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Wine has been produced in Israel since Biblical times, perhaps longer than anywhere in the world. According to the authors of the Old Testament (Tanakh, “Hebrew Bible,” etc.), Noah planted the first vines once the great flood subsided. From that point, there are several references to wines consumed by Moses, Micah, King David, and most notably Jesus. Ancient equipment has been found in archeological sites as well as beneath parts of modern day facilities in the Golan Heights and as far as the Negev Desert. Israel made contributions to this growing industry, which spread throughout the Middle East and Mediterranean. A document dating to around 1800 BC was discovered stating Israel was “...blessed with figs and vineyards producing wine in greater quantity than water.” However the wine that was available was often doctored with botanicals, honey, and other additives to make it more palatable. A sweet, viscous style became a popular export during Roman times. But it was so thick and toothsome no one knew whether to drink it, eat it, or use it as mortar.
The Arab conquest around 600 put an abrupt halt on all wine production due to Muslim law forbidding alcohol consumption. There were scant amounts of wine produced by the few remaining Jews who used them mostly for religious purposes. The prohibition lasted 1,200 years until the late 1800s and what is called The Return to Zion, as Jews settled in Palestine. But during that time, it’s not as though people were longing for the wine their bubbe and zayde used to make.
Baron Edmond de Rothschild is credited with reviving wine production in Israel in the 1870s. However, most of this was once again that cloying, sweet substance that British Prime Minister Benjamin Disraeli said was , “...not so much like wine, but more like what I would expect to receive from my doctor as a remedy for a bad winter cough.”
After the state of Israel was established in 1948, immigrants that came in droves brought with them improved, more sophisticated wine-making practices. In the 1960s, some producers consulted with UC Davis viticulturalists to optimize planting and production practices, and find suitable grape varieties to the surrounding conditions. Facilities moved closer to mountain ranges for better grape ripening, and also near sources of water and flat lands with better irrigation and climate moderators. The sickly sweet wines still exist, and there are some that prefer them, but there are increasingly well crafted wines coming from Israel.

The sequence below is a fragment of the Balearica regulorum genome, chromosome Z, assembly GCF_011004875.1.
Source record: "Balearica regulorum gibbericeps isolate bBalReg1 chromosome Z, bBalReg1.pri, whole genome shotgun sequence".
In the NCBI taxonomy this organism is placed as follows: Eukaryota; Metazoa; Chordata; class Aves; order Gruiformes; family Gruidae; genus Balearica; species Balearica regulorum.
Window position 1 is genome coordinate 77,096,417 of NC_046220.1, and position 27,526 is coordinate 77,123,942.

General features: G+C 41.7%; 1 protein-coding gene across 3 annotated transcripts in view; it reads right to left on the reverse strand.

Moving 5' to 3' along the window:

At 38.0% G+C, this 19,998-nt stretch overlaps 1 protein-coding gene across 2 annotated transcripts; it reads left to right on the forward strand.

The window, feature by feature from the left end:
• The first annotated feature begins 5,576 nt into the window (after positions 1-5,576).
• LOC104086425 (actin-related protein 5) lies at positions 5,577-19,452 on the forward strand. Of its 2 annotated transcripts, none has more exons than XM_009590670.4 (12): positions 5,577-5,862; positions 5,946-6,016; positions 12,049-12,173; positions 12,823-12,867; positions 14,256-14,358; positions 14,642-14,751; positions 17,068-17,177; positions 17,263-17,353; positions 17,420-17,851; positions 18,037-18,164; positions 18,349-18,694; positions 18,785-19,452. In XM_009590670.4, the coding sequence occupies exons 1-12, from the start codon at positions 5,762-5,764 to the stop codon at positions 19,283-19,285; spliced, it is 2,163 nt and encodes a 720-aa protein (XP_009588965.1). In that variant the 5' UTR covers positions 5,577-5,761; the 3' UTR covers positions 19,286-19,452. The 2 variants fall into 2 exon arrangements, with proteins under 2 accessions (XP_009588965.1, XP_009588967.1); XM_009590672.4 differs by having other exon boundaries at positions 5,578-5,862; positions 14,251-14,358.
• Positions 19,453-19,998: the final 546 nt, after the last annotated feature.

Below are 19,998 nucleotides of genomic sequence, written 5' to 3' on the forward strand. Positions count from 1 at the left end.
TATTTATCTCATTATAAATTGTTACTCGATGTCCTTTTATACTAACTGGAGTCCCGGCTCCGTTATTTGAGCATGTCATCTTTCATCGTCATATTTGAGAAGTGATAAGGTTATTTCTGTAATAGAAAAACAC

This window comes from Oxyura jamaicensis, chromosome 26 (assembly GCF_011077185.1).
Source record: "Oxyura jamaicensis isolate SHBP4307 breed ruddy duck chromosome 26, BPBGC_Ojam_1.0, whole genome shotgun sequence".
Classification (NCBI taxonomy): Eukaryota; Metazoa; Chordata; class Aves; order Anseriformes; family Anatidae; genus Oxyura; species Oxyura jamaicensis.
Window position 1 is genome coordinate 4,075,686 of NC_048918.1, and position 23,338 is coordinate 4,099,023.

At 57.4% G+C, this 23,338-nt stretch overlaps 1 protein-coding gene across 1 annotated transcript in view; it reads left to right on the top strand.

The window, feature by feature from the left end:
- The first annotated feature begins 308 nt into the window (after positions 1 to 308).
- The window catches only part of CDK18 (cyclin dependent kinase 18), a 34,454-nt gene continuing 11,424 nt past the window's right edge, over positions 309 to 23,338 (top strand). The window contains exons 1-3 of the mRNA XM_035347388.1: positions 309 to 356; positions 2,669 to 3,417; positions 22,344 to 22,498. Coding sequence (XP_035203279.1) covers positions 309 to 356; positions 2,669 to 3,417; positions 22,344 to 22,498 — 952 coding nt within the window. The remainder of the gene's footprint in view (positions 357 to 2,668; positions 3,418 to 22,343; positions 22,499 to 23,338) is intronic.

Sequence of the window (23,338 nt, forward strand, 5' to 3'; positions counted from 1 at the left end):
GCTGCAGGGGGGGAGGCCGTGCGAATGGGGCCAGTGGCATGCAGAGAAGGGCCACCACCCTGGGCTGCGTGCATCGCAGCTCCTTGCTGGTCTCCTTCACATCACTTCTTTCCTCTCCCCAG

First a word about Kosher wines: Just because a wine is from Israel does not mean it’s Kosher. By most definitions, “Kosher” means prepared only by Jews in a certified facility that is used strictly for the production of Kosher products. All preparation, in every stage from vine to bottle is handled by Sabbath-observant Jews. No artificial additives or animal products have come in contact with the wine. As an added precaution, some wines are “mevushal,” which means they have been pasteurized briefly on the off chance they might be handled by an errant non-believer, and are therefore Kosher. If neither the Kosher symbol or mevushal statement appear on the label, one must assume the wine is not Kosher.
The most prestigious region in Israel is the Galilee, which includes the Upper and Lower Galilee as well as the higher elevations of the Golan Heights. This is literally where the concepts of New World and Old World collide, with state of the art modern techniques working in ancient surroundings. Depending on location, the mix of soil types from limestone, clay, volcanic ash, and free-draining gravel plus cooler and a moister climate are excellent conditions for premium grape-growing. The varietals are mainly of French origin (as they also are in nearby Lebanon): Cabernet Sauvignon, Merlot, Cabernet Franc, Syrah, Pinot Noir, Grenache, Mourvedre, Alicante, and Carignan for reds. Whites consist of Sauvignon Blanc, Semillon, Muscat, Chenin Blanc, and Chardonnay. Some producers are branching out toward emerging international grapes such as Viognier, Barbera, Nebbiolo, Malbec, Petit Verdot, Gamay, and Tempranillo. The biggest names in Israeli wine, Carmel, Barkan, Yarden, and Golan Heights Winery, all have vineyards within this region, but there is also an emphasis on boutique wineries and organic practices.
The southern Negev region is one of the hottest in the world, mostly desert-like. But this is the place where wine was pretty much invented, dating back possibly 6000 years. These days, the small amount of viticulture here takes place in areas of higher altitude, in the Negev Hills, and where soils can retain the most moisture. Outside irrigation is necessary.
The Samson region includes the up and coming Judean Hills. The conditions here are similar to those in parts of Galilee, with a range of quality soils, warm summer, cooler winters, and humid air. Grape varieties grown are also very much akin to the Galilee.
If Galilee is the cradle of modern wine in Israel, the Shomron (Samaria) region, in the coastal plain below the city of Haifa, is the classic. This is where Baron de Rothschild’s Carmel winery originated, and where other French wine-makers established themselves. New World style wines are also a major commercial concept here, though much of the production is centered on value-driven releases. ~Amanda Schuster
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